Not everybody is called to a single life; not everybody is called to married life; not everybody is called to the priesthood or consecrated life, yet everybody is called to a Christian vocation. We can live fully this beautiful vocation of being Christian in different fields of life. Our world needs good scientists, doctors, nurses, teachers, writers, politicians, singers, engineers, architects, etc, etc... Our planet is like a beautiful orchard full of fruit-bearing plants and the Gardener is pleased with each particular tree. He does not ask the orange tree to give apples or the apple tree to produce bananas, on the contrary, he is very pleased that each tree produces its fruit. Our God called each one of us to be a living member of the body of Christ, His beloved Son. The most important thing for you, is to identify where God wants you to be, so you will be happy and fulfilled. The sign that you are following the right path is that you will experience deep peace and joy despite the struggles and challenges of life.

 Discerning your vocation to the religious life
Perhaps you are already very successful in your professional life, you are happy in every aspect of your life, and yet you are still searching for something else, and you do not know what is it. You feel it perhaps like being thirsty continually, and the glass of water you have at hand is not enough to quench your inmost desire. This desire springs from your deepest desire for something as perfect love. A love that never will end nor lose its beauty. If this is your case, do not allow the time to pass. Start exploring. You will never know that you are good at swimming if you do not jump into the water. God has a plan for you, you have to discover it and set sail into the journey of love in faith and trust. St. Catherine of Siena addresses these beautiful words to you: “Be who you are meant to be and you will set the whole world on fire”.

A vocation to religious life is a calling from God
As Carmelites, we believe that a vocation to consecrated life is a calling from God, and in truth, demands total dedication and a free-response from those who receive it.
It is not always easy to understand or accept, and for many, it takes time to discern if they have a vocation to religious life or not. This period can be the cause of much searching and at times upset as one seeks to respond to what is after all a life-changing challenge.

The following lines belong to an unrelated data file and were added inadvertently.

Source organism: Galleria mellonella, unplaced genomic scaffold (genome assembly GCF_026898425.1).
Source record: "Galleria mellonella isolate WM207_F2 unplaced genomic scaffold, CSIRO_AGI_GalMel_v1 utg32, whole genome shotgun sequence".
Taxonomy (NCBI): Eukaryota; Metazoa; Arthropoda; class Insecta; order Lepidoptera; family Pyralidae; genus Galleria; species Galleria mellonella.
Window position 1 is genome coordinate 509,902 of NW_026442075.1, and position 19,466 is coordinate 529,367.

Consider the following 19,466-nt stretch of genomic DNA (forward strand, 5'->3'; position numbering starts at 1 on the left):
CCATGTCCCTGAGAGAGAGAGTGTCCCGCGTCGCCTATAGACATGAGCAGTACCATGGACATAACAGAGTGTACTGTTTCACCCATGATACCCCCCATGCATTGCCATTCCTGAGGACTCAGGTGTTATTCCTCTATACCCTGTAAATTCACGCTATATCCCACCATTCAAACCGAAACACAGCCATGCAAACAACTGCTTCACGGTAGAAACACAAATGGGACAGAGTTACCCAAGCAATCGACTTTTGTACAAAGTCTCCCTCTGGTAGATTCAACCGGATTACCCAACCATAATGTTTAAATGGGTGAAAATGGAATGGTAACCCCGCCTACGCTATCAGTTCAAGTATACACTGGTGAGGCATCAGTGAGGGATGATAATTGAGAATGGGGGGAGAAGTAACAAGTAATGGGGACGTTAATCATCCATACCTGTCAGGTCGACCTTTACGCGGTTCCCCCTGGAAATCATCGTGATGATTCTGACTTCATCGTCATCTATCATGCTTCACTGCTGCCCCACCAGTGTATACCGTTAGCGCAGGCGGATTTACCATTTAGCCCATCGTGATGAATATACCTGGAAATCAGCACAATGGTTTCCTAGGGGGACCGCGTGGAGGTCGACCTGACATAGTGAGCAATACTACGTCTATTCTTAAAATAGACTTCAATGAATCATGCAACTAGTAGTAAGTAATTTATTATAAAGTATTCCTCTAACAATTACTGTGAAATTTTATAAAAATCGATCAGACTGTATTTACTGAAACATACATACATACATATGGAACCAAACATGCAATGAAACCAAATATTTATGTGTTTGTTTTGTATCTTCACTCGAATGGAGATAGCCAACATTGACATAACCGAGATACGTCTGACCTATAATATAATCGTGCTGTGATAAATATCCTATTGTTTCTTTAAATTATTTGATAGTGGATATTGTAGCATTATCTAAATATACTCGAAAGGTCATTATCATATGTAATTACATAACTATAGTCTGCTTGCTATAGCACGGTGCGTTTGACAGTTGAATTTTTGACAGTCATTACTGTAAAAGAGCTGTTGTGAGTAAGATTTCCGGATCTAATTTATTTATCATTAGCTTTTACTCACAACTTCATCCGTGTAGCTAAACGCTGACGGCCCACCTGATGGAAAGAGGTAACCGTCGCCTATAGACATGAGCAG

To discern one's calling it is best not to stress or set artificial deadlines. Rather it is a time for prayer and reflection-a time to be truthful about all those aspects of your life that are called into question. It is also a time to seek help, support, and encouragement from those who know and love you.
We the Carmelite Sisters are ready to help you in this process of your discernment. 

What should I do during my process of searching?
Make time for silence and solitude, listen to your heart. If possible, at least thirty minutes per day. Attend Mass and the Sacraments regularly. Read the Sacred Scriptures, especially the Gospels, practice Lectio Divina. Make time for prayer and reflection. 

Vocations Ireland have a programme designed for you which helps to explore your vocation. www.vocationsireland.ie Contact one or more Religious Congregations and have a chat about it.

Read about the foundresses/founders of Religious Congregations. Does their mission appeal to you? 

You may need to visit several Religious Communities before you make a decision. All Sisters and Priests will be glad to help you in your journey, after all they are journeying too.

If you think Carmelite life might be for you do not hesitate to contact us for further information. We invite you also to read and explore the writings of our founders Sts. Teresa of Jesus (Teresa of Avila) and John of the Cross. We have also many beautiful young saints whose writings helped many, many young men and women in their discerning process. They are Therese of the Child Jesus (Little Therese), Elizabeth of the Trinity, Teresa of Jesus of the Andes, Mary of Jesus Crucified (Little Arab), Teresa Benedicta of the Cross (Edith Stein), Teresa Margareth Redi of the Sacred Heart, Mary Magdalen De Pazzi, and B. Maria Felicia of Holy Sacrament (Chiquitunga). Good luck and happy searching!